Here's a place to talk about the relationships in your life whenever you want.
Sadness is not my forte. I am adept at anger. I excel at happiness. My areas of greatest expertise include disdain, enthusiasm and sympathetic support.
But my own sadness is something I avoid. There is a helplessness to it, a lack of restraint, and both of these circumstances are in conflict with my fairly controlled, logical nature.
I suppose we could argue that nobody is good at being sad, but I do think some of us are more accepting of our sadness than others. Historically, my inclination is to resist sadness for as long as possible, until eventually the weight of it overcomes me, crashing over my mind like a tsunami of anguish, and I wind up curled fetal-style on the bathroom floor, sobbing like I might die, chased by a dehydration headache that would make Chuck Norris himself beg for the sweet release of unconsciousness.
I have mentioned before that my cat -- with whom I have lived for almost 14 years, longer even than I have lived with my husband -- has been very sick. This past Monday morning, he reached the point where his courageous battle against his own pain and suffering was doing him more harm than good, and so we took the difficult but merciful path and had him euthanized.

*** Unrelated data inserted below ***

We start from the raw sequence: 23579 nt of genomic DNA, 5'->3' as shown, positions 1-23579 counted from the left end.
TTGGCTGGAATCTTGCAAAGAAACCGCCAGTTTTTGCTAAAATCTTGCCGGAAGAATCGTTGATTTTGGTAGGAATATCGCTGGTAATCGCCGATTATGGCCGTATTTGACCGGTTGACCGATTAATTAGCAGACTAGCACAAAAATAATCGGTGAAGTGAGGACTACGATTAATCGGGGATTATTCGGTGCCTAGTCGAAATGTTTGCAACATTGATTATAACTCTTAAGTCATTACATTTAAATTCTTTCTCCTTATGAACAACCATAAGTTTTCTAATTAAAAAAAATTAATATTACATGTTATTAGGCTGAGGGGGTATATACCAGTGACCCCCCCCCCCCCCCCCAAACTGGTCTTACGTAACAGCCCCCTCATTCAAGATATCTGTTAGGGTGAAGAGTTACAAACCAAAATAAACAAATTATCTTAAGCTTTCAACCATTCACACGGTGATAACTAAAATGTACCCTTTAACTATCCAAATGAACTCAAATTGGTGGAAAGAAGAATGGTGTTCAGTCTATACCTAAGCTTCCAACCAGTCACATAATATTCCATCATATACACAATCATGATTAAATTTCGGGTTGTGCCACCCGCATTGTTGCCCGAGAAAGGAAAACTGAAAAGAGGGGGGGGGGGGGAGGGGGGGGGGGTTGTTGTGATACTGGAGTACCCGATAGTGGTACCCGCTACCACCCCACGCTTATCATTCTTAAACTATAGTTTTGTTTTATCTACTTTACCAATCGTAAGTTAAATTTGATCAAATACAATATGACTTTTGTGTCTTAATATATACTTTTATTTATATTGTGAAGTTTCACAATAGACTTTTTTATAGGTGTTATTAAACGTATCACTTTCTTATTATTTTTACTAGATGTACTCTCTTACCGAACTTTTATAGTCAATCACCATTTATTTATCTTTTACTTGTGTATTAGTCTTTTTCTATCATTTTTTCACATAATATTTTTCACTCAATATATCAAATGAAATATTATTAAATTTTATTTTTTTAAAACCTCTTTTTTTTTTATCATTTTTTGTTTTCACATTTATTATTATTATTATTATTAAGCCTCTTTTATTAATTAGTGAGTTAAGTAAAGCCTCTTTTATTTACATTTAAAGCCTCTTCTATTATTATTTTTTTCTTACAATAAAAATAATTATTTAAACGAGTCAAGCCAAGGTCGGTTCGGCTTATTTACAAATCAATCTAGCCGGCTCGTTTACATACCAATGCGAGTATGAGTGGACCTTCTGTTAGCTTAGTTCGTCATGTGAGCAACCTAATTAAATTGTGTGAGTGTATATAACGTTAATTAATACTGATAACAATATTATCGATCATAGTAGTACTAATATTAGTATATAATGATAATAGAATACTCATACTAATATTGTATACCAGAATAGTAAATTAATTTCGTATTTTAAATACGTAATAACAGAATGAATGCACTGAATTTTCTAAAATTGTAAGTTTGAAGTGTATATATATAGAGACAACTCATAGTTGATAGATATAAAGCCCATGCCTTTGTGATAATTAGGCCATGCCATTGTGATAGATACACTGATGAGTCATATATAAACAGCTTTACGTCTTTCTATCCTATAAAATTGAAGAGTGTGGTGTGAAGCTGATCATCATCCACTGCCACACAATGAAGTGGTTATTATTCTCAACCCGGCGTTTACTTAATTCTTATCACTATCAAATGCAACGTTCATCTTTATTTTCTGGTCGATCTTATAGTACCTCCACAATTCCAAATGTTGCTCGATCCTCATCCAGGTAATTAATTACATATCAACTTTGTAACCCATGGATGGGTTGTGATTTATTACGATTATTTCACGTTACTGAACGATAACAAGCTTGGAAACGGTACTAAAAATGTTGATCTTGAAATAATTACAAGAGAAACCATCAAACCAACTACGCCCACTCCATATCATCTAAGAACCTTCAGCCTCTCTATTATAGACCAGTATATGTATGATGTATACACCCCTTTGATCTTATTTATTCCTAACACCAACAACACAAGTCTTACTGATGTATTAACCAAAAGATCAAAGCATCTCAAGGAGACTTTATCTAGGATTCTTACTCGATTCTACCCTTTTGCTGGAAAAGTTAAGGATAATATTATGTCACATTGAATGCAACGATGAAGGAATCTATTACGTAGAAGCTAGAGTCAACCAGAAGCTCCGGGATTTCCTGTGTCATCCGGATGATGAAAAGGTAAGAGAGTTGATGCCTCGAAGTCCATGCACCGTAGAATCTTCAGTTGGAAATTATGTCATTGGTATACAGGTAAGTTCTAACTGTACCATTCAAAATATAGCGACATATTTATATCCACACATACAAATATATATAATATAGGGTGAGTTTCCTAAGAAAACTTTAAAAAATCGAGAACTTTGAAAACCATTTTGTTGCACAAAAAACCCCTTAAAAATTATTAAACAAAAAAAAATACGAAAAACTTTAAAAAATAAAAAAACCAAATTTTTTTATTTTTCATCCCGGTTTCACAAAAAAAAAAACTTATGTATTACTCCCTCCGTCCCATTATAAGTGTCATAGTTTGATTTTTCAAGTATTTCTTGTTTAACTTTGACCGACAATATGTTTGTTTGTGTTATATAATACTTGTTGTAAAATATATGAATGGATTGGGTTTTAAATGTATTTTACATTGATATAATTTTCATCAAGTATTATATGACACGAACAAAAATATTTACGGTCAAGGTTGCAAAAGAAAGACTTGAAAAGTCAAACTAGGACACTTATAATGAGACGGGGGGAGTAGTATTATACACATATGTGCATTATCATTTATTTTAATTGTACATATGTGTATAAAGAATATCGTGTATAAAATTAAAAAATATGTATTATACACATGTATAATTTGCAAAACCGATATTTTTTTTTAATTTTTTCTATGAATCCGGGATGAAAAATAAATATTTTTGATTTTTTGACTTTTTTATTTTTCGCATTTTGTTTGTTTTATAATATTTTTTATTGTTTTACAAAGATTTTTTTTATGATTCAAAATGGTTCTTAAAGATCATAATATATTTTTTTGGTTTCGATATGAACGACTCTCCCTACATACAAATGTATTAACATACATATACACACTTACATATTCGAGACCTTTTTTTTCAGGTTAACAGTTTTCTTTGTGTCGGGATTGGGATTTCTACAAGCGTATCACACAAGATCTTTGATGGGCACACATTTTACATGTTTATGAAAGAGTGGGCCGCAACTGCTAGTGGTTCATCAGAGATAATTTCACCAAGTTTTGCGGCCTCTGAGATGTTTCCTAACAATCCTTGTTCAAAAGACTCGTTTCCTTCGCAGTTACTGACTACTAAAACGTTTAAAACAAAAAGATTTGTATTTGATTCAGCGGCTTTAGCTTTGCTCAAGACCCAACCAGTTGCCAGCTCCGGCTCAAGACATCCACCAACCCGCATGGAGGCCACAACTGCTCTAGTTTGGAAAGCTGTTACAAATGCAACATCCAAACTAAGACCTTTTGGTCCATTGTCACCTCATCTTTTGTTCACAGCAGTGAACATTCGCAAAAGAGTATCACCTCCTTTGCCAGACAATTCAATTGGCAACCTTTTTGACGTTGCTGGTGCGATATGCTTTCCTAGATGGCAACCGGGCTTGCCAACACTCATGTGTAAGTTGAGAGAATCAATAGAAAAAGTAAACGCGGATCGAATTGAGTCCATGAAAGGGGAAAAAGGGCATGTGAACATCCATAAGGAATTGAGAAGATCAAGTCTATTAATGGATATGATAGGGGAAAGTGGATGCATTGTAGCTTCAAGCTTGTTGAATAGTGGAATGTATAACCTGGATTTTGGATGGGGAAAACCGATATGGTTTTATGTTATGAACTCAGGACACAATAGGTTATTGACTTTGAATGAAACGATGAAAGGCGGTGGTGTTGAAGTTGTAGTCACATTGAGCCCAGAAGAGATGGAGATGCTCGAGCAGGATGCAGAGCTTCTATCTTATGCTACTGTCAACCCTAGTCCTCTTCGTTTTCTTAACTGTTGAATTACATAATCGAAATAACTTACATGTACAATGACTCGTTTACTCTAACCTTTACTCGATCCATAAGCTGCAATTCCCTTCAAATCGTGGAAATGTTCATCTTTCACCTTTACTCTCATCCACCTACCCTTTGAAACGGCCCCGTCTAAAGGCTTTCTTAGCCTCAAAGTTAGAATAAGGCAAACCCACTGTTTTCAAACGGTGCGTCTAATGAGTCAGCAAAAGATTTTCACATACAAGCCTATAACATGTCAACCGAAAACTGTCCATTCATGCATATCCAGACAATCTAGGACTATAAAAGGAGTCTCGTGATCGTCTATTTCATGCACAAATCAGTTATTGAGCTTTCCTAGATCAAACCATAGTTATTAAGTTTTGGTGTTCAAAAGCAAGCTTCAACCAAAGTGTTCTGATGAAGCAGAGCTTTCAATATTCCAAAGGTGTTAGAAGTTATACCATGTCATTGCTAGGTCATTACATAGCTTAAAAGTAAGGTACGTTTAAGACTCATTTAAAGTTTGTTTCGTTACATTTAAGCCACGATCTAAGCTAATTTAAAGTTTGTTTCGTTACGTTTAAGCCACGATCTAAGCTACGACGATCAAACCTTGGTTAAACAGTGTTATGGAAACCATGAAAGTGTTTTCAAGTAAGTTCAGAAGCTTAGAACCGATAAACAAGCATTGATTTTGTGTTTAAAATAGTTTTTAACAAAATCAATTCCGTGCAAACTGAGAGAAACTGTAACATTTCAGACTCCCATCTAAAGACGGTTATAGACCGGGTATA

Because I had months of advance notice that this was coming, I assumed I would handle it with relative ease; I would be sad, certainly, but he was an old cat who’d had an amazing life. And death is inevitable, right?
I underestimated my reaction. To say I have been devastated would be putting an optimistic face on the matter. My crying has been near-continuous, and even when I am not actively crying, I am always one kind inquiry about my well-being from bursting into heartrending sobs again.
How am I doing? Not well, in fact. Not well at all.
All of this public crying has been instructive for me. I have always found crying in public embarrassing, even when it happens in a movie theater, which is the public place I am most likely to cry, and also the most forgiving, being so dark. The opening sequence of Disney/Pixar’s “Up” caught me totally unprepared -- I am used to crying at the END of movies, not the beginning -- and so I found myself desperately suffocating what would have been mournful wailing were I in a more private space.
I was not entirely successful, and heads turned at the sound of my half-crushed sobs, and horrified as I was, I could not stop.
Crying itself is not always unpleasant, especially when it’s a movie or song making me cry. There’s often a lovely release to it. And there are numerous studies that have looked at the impact of crying from a scientific perspective, some of them finding that crying is beneficial, some finding that crying does no good at all, and some noting that women’s tears throttle men’s testosterone production -- in other words, ladytears are nature’s tiny cockblocks.
Public crying is almost always culturally coded as shameful, though, even when it happens as a result of tragedy or loss that most people can understand. Why are we ashamed of this most overt expression of sadness, whether we are engaging in the crying ourselves, or witnessing it in someone else?
I am not immune either; when I see someone crying, even someone I know well, I invariably have a moment in which I freeze with astonishment and fear: There is crying happening! What do I do?